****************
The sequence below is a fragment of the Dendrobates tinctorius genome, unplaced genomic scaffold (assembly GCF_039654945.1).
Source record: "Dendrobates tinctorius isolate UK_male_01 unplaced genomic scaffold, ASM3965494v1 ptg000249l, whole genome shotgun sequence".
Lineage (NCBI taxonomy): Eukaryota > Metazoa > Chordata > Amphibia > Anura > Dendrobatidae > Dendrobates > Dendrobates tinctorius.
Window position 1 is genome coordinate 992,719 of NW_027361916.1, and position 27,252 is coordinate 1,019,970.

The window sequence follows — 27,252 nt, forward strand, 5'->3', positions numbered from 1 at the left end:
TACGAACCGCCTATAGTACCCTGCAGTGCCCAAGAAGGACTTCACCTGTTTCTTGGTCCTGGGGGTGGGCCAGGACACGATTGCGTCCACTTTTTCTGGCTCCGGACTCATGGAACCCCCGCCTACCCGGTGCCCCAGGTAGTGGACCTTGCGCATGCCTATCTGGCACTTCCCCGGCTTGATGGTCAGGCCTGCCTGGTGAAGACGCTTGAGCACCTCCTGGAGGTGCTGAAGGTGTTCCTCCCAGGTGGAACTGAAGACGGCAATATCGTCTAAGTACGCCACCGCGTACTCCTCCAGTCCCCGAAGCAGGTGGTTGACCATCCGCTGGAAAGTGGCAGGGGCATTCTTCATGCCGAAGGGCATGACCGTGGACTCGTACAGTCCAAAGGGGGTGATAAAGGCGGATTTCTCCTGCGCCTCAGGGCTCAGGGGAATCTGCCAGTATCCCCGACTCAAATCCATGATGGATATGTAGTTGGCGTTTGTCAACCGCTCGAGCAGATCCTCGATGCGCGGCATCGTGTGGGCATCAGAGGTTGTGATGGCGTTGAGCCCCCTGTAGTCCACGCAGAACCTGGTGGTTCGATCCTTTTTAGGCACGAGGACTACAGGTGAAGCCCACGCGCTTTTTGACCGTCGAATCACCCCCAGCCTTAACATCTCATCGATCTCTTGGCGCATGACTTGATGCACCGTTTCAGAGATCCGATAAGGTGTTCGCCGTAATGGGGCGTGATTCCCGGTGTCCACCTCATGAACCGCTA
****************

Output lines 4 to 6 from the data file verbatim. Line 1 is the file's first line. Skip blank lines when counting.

Window position 1 is genome coordinate 992,719 of NW_027361916.1, and position 27,252 is coordinate 1,019,970.

The window sequence follows — 27,252 nt, forward strand, 5'->3', positions numbered from 1 at the left end:
TACGAACCGCCTATAGTACCCTGCAGTGCCCAAGAAGGACTTCACCTGTTTCTTGGTCCTGGGGGTGGGCCAGGACACGATTGCGTCCACTTTTTCTGGCTCCGGACTCATGGAACCCCCGCCTACCCGGTGCCCCAGGTAGTGGACCTTGCGCATGCCTATCTGGCACTTCCCCGGCTTGATGGTCAGGCCTGCCTGGTGAAGACGCTTGAGCACCTCCTGGAGGTGCTGAAGGTGTTCCTCCCAGGTGGAACTGAAGACGGCAATATCGTCTAAGTACGCCACCGCGTACTCCTCCAGTCCCCGAAGCAGGTGGTTGACCATCCGCTGGAAAGTGGCAGGGGCATTCTTCATGCCGAAGGGCATGACCGTGGACTCGTACAGTCCAAAGGGGGTGATAAAGGCGGATTTCTCCTGCGCCTCAGGGCTCAGGGGAATCTGCCAGTATCCCCGACTCAAATCCATGATGGATATGTAGTTGGCGTTTGTCAACCGCTCGAGCAGATCCTCGATGCGCGGCATCGTGTGGGCATCAGAGGTTGTGATGGCGTTGAGCCCCCTGTAGTCCACGCAGAACCTGGTGGTTCGATCCTTTTTAGGCACGAGGACTACAGGTGAAGCCCACGCGCTTTTTGACCGTCGAATCACCCCCAGCCTTAACATCTCATCGATCTCTTGGCGCATGACTTGATGCACCGTTTCAGAGATCCGATAAGGTGTTCGCCGTAATGGGGCGTGATTCCCGGTGTCCACCTCATGAACCGCTA